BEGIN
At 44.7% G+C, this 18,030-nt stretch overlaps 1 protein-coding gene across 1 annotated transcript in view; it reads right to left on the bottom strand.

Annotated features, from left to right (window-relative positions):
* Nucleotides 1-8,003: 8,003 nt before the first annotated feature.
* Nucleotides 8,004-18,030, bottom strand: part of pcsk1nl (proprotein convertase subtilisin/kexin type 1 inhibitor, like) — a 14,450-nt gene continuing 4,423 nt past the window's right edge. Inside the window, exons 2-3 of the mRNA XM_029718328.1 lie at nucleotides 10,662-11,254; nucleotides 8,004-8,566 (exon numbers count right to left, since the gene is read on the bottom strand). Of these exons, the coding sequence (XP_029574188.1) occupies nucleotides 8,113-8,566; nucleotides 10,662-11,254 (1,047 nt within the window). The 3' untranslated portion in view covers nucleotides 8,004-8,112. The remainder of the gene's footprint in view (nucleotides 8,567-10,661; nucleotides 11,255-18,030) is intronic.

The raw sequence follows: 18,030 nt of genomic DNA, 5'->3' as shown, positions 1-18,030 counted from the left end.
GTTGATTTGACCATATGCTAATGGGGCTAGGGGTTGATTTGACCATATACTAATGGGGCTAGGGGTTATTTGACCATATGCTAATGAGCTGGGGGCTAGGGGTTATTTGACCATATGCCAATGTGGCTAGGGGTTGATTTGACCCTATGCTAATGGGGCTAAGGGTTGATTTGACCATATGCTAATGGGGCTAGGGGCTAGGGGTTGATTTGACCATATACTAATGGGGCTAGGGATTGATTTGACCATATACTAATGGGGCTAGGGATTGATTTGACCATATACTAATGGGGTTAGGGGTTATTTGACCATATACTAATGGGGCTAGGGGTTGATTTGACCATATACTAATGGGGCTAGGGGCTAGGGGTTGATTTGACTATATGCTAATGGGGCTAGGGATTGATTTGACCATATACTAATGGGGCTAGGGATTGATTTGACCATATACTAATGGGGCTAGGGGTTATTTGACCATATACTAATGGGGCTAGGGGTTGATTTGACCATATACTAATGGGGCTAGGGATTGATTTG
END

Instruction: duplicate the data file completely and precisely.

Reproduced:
At 44.7% G+C, this 18,030-nt stretch overlaps 1 protein-coding gene across 1 annotated transcript in view; it reads right to left on the bottom strand.

Annotated features, from left to right (window-relative positions):
* Nucleotides 1-8,003: 8,003 nt before the first annotated feature.
* Nucleotides 8,004-18,030, bottom strand: part of pcsk1nl (proprotein convertase subtilisin/kexin type 1 inhibitor, like) — a 14,450-nt gene continuing 4,423 nt past the window's right edge. Inside the window, exons 2-3 of the mRNA XM_029718328.1 lie at nucleotides 10,662-11,254; nucleotides 8,004-8,566 (exon numbers count right to left, since the gene is read on the bottom strand). Of these exons, the coding sequence (XP_029574188.1) occupies nucleotides 8,113-8,566; nucleotides 10,662-11,254 (1,047 nt within the window). The 3' untranslated portion in view covers nucleotides 8,004-8,112. The remainder of the gene's footprint in view (nucleotides 8,567-10,661; nucleotides 11,255-18,030) is intronic.

The raw sequence follows: 18,030 nt of genomic DNA, 5'->3' as shown, positions 1-18,030 counted from the left end.
GTTGATTTGACCATATGCTAATGGGGCTAGGGGTTGATTTGACCATATACTAATGGGGCTAGGGGTTATTTGACCATATGCTAATGAGCTGGGGGCTAGGGGTTATTTGACCATATGCCAATGTGGCTAGGGGTTGATTTGACCCTATGCTAATGGGGCTAAGGGTTGATTTGACCATATGCTAATGGGGCTAGGGGCTAGGGGTTGATTTGACCATATACTAATGGGGCTAGGGATTGATTTGACCATATACTAATGGGGCTAGGGATTGATTTGACCATATACTAATGGGGTTAGGGGTTATTTGACCATATACTAATGGGGCTAGGGGTTGATTTGACCATATACTAATGGGGCTAGGGGCTAGGGGTTGATTTGACTATATGCTAATGGGGCTAGGGATTGATTTGACCATATACTAATGGGGCTAGGGATTGATTTGACCATATACTAATGGGGCTAGGGGTTATTTGACCATATACTAATGGGGCTAGGGGTTGATTTGACCATATACTAATGGGGCTAGGGATTGATTTG